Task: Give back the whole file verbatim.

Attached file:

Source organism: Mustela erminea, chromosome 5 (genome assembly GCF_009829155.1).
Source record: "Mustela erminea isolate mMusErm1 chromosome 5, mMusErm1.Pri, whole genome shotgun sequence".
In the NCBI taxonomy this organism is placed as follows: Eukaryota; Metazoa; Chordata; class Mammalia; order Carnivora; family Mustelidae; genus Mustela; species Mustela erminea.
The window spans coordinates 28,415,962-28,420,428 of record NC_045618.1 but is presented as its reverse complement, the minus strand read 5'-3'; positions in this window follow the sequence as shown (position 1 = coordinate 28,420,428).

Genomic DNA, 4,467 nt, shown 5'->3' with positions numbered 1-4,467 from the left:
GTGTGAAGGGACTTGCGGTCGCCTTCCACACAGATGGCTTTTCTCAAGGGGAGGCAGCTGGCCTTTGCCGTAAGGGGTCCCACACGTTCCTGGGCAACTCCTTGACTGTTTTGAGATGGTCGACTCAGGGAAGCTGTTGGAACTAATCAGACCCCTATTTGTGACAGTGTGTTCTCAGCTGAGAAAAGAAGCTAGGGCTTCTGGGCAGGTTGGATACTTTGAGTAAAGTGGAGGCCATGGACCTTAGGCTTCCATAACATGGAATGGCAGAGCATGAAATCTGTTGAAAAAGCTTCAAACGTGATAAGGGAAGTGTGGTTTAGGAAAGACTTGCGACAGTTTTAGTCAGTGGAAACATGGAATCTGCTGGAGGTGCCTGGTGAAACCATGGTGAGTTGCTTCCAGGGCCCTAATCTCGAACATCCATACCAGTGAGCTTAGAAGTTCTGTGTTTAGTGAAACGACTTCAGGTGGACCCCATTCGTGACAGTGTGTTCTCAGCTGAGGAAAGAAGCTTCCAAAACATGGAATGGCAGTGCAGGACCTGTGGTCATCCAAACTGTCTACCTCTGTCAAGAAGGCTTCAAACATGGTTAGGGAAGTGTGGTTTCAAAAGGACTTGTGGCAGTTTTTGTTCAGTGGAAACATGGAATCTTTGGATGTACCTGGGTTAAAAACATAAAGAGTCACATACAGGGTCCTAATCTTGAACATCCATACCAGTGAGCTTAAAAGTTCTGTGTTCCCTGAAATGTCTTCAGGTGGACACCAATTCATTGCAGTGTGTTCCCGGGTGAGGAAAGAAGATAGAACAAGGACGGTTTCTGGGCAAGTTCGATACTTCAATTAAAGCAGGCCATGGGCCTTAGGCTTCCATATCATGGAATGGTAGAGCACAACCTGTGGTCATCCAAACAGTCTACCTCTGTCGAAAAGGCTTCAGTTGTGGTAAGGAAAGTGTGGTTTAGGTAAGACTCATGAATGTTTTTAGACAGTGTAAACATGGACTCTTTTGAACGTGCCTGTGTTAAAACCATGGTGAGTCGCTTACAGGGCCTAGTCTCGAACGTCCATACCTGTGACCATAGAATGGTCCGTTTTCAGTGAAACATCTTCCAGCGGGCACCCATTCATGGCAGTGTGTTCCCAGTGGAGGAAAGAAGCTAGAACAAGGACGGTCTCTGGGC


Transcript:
Source organism: Mustela erminea, chromosome 5 (genome assembly GCF_009829155.1).
Source record: "Mustela erminea isolate mMusErm1 chromosome 5, mMusErm1.Pri, whole genome shotgun sequence".
In the NCBI taxonomy this organism is placed as follows: Eukaryota; Metazoa; Chordata; class Mammalia; order Carnivora; family Mustelidae; genus Mustela; species Mustela erminea.
The window spans coordinates 28,415,962-28,420,428 of record NC_045618.1 but is presented as its reverse complement, the minus strand read 5'-3'; positions in this window follow the sequence as shown (position 1 = coordinate 28,420,428).

Genomic DNA, 4,467 nt, shown 5'->3' with positions numbered 1-4,467 from the left:
GTGTGAAGGGACTTGCGGTCGCCTTCCACACAGATGGCTTTTCTCAAGGGGAGGCAGCTGGCCTTTGCCGTAAGGGGTCCCACACGTTCCTGGGCAACTCCTTGACTGTTTTGAGATGGTCGACTCAGGGAAGCTGTTGGAACTAATCAGACCCCTATTTGTGACAGTGTGTTCTCAGCTGAGAAAAGAAGCTAGGGCTTCTGGGCAGGTTGGATACTTTGAGTAAAGTGGAGGCCATGGACCTTAGGCTTCCATAACATGGAATGGCAGAGCATGAAATCTGTTGAAAAAGCTTCAAACGTGATAAGGGAAGTGTGGTTTAGGAAAGACTTGCGACAGTTTTAGTCAGTGGAAACATGGAATCTGCTGGAGGTGCCTGGTGAAACCATGGTGAGTTGCTTCCAGGGCCCTAATCTCGAACATCCATACCAGTGAGCTTAGAAGTTCTGTGTTTAGTGAAACGACTTCAGGTGGACCCCATTCGTGACAGTGTGTTCTCAGCTGAGGAAAGAAGCTTCCAAAACATGGAATGGCAGTGCAGGACCTGTGGTCATCCAAACTGTCTACCTCTGTCAAGAAGGCTTCAAACATGGTTAGGGAAGTGTGGTTTCAAAAGGACTTGTGGCAGTTTTTGTTCAGTGGAAACATGGAATCTTTGGATGTACCTGGGTTAAAAACATAAAGAGTCACATACAGGGTCCTAATCTTGAACATCCATACCAGTGAGCTTAAAAGTTCTGTGTTCCCTGAAATGTCTTCAGGTGGACACCAATTCATTGCAGTGTGTTCCCGGGTGAGGAAAGAAGATAGAACAAGGACGGTTTCTGGGCAAGTTCGATACTTCAATTAAAGCAGGCCATGGGCCTTAGGCTTCCATATCATGGAATGGTAGAGCACAACCTGTGGTCATCCAAACAGTCTACCTCTGTCGAAAAGGCTTCAGTTGTGGTAAGGAAAGTGTGGTTTAGGTAAGACTCATGAATGTTTTTAGACAGTGTAAACATGGACTCTTTTGAACGTGCCTGTGTTAAAACCATGGTGAGTCGCTTACAGGGCCTAGTCTCGAACGTCCATACCTGTGACCATAGAATGGTCCGTTTTCAGTGAAACATCTTCCAGCGGGCACCCATTCATGGCAGTGTGTTCCCAGTGGAGGAAAGAAGCTAGAACAAGGACGGTCTCTGGGC